39-year old second-generation fast food worker Terrence Wise testified Thursday to the House Committee on Education and Labor with a simple message: hard-working Americans are homeless.
“I’ve felt the struggle of raising a family on low wages my whole life,” said Wise. “Hard-working people with two full-time incomes shouldn’t live like this in the richest nation on Earth.”
Wise told the story of his parents — a Hardees employee and a military cook — who couldn’t make a month of meals work on both their full-time wages and food stamps. Wise, as a teen, got two jobs to help his family. It took a toll on his education — something he had excelled at.
“I didn’t need AP calculus to run the numbers at home. It wasn’t enough to survive.”
Wise dreamed of attending college at the University of South Carolina. He had the grades. But at 17, he dropped out of high school to help make ends meet. He never became a South Carolina Gamecock. He became a fast food employee for life.
And despite working two fast food jobs, and being engaged to a home health care provider, Wise and his three children have been homeless, spending cold Missouri winters living out of a purple minivan.
“You should not have multiple jobs in the United States and nowhere to sleep,” Wise said.
On Thursday, Kansas City fast-food worker Terrence Wise gave testimony before the Committee Education and Labor.
His story represents that of millions in the American working class.
— Fight For 15 (@fightfor15) February 8, 2019
This is a reality for thousands of workers in a growing number of cities across America. But from elected leaders to financial planners, many in power seem to be woefully disconnected with the economic reality of the average worker.
The reality is that nearly half of Americans struggle to pay rent. In no city, state or county in the United States can the minimum wage afford a 2-bedroom home. And nearly two-thirds of Americans are one major emergency away from their world crumbling down.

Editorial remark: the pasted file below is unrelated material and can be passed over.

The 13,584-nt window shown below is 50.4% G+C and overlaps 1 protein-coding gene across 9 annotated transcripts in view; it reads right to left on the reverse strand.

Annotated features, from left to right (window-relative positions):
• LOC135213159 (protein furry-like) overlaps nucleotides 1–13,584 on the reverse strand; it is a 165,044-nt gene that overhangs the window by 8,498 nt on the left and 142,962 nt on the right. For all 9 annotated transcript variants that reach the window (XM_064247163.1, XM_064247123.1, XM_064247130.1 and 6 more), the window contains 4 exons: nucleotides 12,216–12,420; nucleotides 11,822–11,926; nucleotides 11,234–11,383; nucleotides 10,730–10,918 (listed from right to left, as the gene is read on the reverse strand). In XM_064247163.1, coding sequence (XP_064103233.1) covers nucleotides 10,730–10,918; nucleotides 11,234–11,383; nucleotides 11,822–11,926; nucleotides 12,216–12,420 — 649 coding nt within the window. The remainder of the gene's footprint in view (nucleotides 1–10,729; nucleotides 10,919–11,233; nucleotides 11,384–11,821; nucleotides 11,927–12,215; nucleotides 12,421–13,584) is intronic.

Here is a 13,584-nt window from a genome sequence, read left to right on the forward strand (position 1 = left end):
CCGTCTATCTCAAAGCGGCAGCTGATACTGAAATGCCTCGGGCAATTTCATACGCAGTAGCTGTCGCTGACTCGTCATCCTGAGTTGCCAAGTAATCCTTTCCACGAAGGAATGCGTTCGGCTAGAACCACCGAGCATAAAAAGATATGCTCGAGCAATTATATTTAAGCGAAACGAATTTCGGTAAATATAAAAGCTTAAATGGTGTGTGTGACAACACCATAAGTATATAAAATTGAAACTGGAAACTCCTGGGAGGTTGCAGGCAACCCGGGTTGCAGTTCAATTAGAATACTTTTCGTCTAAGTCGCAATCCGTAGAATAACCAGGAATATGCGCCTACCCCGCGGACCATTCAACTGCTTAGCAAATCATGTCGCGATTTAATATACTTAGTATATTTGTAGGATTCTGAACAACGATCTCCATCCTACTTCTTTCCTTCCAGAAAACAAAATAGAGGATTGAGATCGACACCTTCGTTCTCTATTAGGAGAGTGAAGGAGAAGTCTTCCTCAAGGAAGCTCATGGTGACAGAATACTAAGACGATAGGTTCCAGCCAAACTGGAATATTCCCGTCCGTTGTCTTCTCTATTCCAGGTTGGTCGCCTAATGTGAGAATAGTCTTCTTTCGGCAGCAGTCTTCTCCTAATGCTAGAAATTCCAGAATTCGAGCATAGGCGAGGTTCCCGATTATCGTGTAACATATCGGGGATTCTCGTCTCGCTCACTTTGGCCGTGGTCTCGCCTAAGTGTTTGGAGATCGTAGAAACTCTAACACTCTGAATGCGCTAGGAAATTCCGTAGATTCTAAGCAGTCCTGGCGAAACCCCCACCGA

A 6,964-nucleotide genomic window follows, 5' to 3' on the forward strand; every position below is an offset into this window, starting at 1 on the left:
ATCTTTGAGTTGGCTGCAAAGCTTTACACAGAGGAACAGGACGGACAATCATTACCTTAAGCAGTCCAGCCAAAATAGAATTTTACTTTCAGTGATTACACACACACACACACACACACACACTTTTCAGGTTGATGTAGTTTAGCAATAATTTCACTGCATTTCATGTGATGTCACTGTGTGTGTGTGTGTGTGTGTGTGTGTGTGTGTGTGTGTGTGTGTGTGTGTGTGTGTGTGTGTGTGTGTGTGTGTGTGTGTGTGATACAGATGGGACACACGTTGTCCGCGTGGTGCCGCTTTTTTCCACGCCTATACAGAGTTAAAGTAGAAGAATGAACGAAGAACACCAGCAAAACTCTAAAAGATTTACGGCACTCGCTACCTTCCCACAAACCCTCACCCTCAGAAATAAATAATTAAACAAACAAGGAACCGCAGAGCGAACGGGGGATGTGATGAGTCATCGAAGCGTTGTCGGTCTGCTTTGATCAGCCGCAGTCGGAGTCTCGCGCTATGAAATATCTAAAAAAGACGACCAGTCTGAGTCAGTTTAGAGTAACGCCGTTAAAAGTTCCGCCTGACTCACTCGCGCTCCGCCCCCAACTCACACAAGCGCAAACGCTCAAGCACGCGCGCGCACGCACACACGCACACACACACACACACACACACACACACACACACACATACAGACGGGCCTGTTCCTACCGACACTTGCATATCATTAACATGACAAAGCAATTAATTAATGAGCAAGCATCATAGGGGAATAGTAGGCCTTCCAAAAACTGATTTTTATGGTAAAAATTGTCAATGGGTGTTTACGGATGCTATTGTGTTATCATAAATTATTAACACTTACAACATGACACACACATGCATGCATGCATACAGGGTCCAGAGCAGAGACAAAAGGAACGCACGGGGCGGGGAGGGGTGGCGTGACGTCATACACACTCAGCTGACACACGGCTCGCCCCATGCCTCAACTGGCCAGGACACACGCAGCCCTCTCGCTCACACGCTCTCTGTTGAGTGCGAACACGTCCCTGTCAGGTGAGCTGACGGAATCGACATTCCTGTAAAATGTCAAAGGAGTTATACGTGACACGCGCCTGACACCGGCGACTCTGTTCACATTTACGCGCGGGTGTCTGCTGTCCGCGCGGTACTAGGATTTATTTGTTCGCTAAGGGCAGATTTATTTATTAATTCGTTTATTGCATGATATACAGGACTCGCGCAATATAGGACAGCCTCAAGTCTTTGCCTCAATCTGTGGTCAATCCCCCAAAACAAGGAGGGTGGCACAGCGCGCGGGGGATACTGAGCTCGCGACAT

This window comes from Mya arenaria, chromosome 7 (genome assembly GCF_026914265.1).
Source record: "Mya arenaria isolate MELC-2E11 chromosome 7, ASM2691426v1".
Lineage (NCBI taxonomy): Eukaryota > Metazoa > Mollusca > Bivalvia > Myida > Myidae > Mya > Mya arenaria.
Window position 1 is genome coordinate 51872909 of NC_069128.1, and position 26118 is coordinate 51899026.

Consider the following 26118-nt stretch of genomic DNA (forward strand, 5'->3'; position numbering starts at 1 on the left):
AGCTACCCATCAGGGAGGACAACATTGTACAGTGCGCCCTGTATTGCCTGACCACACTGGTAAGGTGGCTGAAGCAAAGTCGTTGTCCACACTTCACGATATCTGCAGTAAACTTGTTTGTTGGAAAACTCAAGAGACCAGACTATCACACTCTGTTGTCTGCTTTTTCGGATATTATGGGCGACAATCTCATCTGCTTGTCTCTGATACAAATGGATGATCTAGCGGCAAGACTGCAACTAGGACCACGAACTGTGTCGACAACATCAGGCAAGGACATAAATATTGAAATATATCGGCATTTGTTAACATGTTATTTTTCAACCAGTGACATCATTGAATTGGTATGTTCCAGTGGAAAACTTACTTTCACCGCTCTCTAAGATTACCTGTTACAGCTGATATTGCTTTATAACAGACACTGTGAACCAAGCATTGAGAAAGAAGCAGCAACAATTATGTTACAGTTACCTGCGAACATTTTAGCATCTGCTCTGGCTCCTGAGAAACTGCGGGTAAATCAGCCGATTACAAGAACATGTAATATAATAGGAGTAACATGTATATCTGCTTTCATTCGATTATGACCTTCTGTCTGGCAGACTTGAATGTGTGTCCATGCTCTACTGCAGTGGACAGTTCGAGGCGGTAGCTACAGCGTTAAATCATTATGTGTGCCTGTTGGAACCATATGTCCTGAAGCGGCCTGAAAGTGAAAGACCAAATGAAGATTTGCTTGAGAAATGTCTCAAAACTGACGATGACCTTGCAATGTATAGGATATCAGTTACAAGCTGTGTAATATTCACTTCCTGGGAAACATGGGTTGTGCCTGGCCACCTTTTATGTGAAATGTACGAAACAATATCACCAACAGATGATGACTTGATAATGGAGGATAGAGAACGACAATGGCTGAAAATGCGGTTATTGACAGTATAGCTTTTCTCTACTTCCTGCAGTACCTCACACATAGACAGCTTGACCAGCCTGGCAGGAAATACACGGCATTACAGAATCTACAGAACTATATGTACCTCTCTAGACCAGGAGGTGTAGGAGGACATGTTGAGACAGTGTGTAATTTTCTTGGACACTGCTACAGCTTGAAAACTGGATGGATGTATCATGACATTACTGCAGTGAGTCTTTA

Still, corporations engage in tactics that maximize profit by minimizing employee pay. The gig economy is notorious for this, including ride hailing apps that pay less than minimum wage and grocery delivery services that use employees’ tips to offset and reduce their base pay.
And government hasn’t been in workers’ corner either. When a popular proposal to raise the minimum wage in Michigan was poised to be passed by the state’s voters in 2018, the Republican-controlled legislature adopted it in order to remove it from the ballot, then gutted it immediately after the election, effectively blocking the citizen initiative process.
Similarly, Wise’s home of Kansas City actually voted to raise the minimum wage to $15, but Missouri blocked it in 2017. Despite being among the top states in terms of minimum wage today, Missouri still has now allowed Kansas City the $15 an hour that they voted for overwhelmingly.
Being a low-wage worker comes with other indignities. For the first time in a century, workers went on a nationwide strike last September protesting commonplace, institutional sexual harassment. In Kansas City, a McDonald’s employee nearly bled to death on the job.
But as Wise pointed out in his testimony, the Fight for $15 — which was involved both in the harassment strike and the worker who nearly died on the job — has driven the national conversation. Thanks to the movement, low-wage workers all over America have seen raises.
“Many people didn’t believe $15 an hour was possible,” said Wise. “But it has become a reality for 22 million workers across the country.”
Wise’s testimony was part of Congressional hearings on the Raise the Wage Act, which would set $15 as the federal minimum wage by 2024.
It has virtually no chance of becoming law.
Katelyn Kivel is a contributing editor and senior legal reporter for Grit Post in Kalamazoo, Michigan. Follow her on Twitter @KatelynKivel.